Malaysian daily suspended over reports on deepening scandal

Malaysian daily suspended over reports on deepening scandal
PHOTO: Facebook/TheEdgeMalaysia

KUALA LUMPUR - Malaysian authorities have suspended publication of a business daily whose aggressive reporting on a financial scandal has rocked the government, a move the newspaper and media groups decried Friday as a grave breach of press freedom.

In a notice dated Thursday, the Home Ministry suspended the publishing permits of The Edge Media Group for three months, saying its reporting on the scandal swirling around state-owned company 1Malaysia Development Berhad (1MDB) threatened "public order".

The Edge has published a series of exposes over the past year detailing alleged fraud, mismanagement and misappropriation of funds surrounding 1MDB, which is closely linked to Prime Minister Najib Razak.

"This is nothing more than a move to shut us down in order to shut us up," the Edge group's CEO Ho Kay Tat said in a statement.

Earlier this week the government blocked the UK-based website Sarawak Report, which also has published extensive reports on the scandal.

Najib is under mounting pressure amid allegations that hundreds of millions of dollars in 1MDB funds were siphoned off in complex overseas transactions.

The Wall Street Journal reported this month Malaysian government investigators had discovered that nearly $700 million had moved through government agencies, banks and companies linked to 1MDB before ending up in Najib's personal accounts.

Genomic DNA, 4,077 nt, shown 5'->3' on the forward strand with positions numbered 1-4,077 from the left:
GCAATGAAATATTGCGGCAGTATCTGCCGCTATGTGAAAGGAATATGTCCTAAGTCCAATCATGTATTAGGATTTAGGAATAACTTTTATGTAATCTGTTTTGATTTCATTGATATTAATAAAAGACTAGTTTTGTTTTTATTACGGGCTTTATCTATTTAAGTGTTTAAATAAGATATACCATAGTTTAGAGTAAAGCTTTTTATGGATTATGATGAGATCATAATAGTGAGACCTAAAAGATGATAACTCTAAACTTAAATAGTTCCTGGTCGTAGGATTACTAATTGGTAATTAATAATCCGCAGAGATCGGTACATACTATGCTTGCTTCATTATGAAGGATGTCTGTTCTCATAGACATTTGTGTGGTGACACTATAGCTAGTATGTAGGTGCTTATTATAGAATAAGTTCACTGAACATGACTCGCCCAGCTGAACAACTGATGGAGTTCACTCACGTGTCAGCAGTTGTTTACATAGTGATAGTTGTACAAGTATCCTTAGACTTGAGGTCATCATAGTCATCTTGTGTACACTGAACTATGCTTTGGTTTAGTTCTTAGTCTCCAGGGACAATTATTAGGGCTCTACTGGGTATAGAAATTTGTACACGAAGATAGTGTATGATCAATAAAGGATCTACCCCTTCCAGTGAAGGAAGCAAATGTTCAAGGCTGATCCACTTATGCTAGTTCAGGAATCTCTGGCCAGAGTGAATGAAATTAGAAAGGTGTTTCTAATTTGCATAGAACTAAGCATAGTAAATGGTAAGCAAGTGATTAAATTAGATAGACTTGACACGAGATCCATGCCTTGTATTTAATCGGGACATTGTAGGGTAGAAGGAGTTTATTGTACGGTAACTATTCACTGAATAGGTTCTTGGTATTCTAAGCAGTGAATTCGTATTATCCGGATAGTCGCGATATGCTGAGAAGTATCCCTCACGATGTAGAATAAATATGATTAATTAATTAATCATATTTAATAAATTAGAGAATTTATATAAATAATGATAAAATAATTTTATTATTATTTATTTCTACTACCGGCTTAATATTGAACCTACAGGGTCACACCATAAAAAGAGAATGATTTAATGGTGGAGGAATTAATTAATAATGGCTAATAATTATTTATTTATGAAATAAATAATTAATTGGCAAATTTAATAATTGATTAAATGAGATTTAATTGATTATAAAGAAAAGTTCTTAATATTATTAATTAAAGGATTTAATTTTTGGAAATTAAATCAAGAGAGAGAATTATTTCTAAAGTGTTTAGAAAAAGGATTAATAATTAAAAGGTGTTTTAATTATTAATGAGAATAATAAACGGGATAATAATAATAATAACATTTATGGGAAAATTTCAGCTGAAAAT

Najib and 1MDB officials have vehemently denied any wrongdoing.

The premier has dismissed the Wall Street Journal report as "political sabotage", while 1MDB has said it did not transfer any funds to the premier.

1MDB also is reeling under 11 billion dollars in debt, blamed largely on a drive to acquire power-industry assets.

Fears that it may collapse or require a massive bailout have contributed to a recent slide in the ringgit currency to 16-year lows.

The Home Ministry said The Edge's reports on 1MDB were "prejudicial or likely to be prejudicial to public order, security or likely to alarm public opinion or likely to be prejudicial to public and national interest."

But Ho said: "We don't see how exposing the scam to cheat the people of Malaysia of billions of ringgit can be construed as being detrimental to public and national interest."

Malaysia's Centre for Independent Journalism called the printing suspension "an extremely heavy-handed measure and a breach of freedom of expression and media freedom in particular."

The suspension, effective from July 27, applies to print outlets The Edge Financial Daily and The Edge Weekly, Ho said, adding that the company would fight the suspension in court.

The Edge's online platforms will be unaffected, he said.

Malaysia passed laws in the 1990s protecting the country's Internet from censorship, part of a pledge aimed at luring foreign high-tech investment.

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